OK so maybe it wasn’t this perfect. But they did spend two hours outdoors.

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Stuart's the adventure addict half of the team, always trying to persuade the family to get out, do more, go further. As co-founder and co-director he handles the business, creative, design, technical and publishing aspects of the project and is our chief photographer. With training as a professional learning and development consultant. an engineer and musician, his contribution is eclectic and unpredictable!

5 Responses to “Kids, this House is Closed. Get Outside!” Subscribe

  1. ToddlerSlave April 1, 2014 at 8:52 am #

    Love the idea of closing the house- will defo keep in mind for the days when I have teens lazing about! Atm Boo, who is only 2, is easily persuaded to spend time outdoors but I’m sure that will change with age!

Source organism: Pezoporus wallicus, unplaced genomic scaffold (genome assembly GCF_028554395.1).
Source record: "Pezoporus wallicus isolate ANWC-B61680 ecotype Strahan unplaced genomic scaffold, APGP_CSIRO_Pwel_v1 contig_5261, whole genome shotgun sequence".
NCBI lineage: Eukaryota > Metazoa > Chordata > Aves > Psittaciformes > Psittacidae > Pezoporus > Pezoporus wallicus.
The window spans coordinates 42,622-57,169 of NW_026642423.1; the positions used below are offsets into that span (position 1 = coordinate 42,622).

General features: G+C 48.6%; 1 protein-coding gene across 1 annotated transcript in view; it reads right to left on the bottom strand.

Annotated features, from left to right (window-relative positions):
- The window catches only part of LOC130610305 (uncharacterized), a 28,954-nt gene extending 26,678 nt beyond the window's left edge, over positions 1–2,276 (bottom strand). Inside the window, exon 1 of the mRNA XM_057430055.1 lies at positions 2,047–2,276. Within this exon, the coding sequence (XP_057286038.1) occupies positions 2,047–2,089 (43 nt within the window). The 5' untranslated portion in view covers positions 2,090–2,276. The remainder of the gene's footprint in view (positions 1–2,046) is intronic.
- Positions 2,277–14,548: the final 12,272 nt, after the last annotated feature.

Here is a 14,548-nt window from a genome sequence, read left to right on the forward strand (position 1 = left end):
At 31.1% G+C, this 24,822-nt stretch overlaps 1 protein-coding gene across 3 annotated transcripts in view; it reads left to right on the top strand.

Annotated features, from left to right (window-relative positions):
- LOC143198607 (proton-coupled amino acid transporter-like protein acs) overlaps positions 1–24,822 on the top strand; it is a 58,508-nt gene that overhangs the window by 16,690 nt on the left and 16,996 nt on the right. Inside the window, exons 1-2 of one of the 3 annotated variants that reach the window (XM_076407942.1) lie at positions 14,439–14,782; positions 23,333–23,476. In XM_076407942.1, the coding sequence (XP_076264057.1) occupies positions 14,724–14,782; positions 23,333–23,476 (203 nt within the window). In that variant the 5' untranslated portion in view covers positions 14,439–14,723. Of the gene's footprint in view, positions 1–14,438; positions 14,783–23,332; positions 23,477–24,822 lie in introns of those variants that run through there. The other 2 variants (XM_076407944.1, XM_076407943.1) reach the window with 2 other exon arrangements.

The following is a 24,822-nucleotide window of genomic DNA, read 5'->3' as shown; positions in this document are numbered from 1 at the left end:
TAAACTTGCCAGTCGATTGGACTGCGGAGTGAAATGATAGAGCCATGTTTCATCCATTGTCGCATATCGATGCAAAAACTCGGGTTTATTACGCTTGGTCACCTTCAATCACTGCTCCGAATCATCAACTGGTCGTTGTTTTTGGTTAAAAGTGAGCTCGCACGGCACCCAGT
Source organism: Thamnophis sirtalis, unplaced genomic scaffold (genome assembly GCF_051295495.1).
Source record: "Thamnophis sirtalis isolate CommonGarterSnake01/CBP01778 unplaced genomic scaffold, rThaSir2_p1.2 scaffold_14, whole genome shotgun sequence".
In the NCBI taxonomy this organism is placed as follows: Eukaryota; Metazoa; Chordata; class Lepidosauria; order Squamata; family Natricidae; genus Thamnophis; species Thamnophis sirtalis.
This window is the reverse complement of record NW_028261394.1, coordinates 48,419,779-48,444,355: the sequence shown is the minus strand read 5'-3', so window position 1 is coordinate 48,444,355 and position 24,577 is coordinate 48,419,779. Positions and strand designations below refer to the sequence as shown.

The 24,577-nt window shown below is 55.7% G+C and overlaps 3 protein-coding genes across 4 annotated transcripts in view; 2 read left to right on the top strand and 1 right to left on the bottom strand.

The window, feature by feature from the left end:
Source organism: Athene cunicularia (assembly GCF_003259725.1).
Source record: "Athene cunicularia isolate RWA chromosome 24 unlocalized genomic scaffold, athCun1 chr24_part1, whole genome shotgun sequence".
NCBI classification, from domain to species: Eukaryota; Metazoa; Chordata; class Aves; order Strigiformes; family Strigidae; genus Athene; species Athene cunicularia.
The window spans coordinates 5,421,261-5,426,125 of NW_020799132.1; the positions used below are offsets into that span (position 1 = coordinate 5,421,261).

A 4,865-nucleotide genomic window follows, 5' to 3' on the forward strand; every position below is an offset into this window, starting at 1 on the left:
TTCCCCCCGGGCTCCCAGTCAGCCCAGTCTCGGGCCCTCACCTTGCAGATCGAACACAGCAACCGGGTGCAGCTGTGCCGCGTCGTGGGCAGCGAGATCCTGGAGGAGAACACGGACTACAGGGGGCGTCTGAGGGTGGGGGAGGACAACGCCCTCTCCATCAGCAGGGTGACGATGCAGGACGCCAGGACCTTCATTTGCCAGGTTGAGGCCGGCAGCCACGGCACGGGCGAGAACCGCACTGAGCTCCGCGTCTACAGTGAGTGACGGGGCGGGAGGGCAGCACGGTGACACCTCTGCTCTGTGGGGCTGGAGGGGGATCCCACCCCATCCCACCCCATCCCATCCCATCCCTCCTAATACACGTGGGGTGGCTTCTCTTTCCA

2. Merlinda (@pixiedusk) April 1, 2014 at 10:50 am #

    We really do go out for his school =P but we walk to and from and a lot of times we roam around the town before we head home. My pre-schooler doesnt like TV much but he is into ipad. So I guess we walking before going home is our House is close =P #letkidsbekids

  3. Kate Thompson April 1, 2014 at 2:46 pm #

    Love the idea of closing the house – not so much having to pay for it! #Letkidsbekids !

  4. Karen Bell April 1, 2014 at 7:56 pm #

    I think closing the house is a fab idea! Sometimes it can take drastic action to get kids out. My children are still little enough to be forced out the door, but it is already becoming harder, I shall bear your tip in mind for future :)
    Thanks for sharing #LetKidsBeKids

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  1. Kids, this House is Closed. Get Outside! | Camp... - November 12, 2013

    […] Outdoors is good for you. So, get out there. And that’s an order.Kids, this House is Closed. Get Outside!My recent grand nature manifesto was full of big words, grand ideas and noble intentions about getting our kids more connected with nature.  […]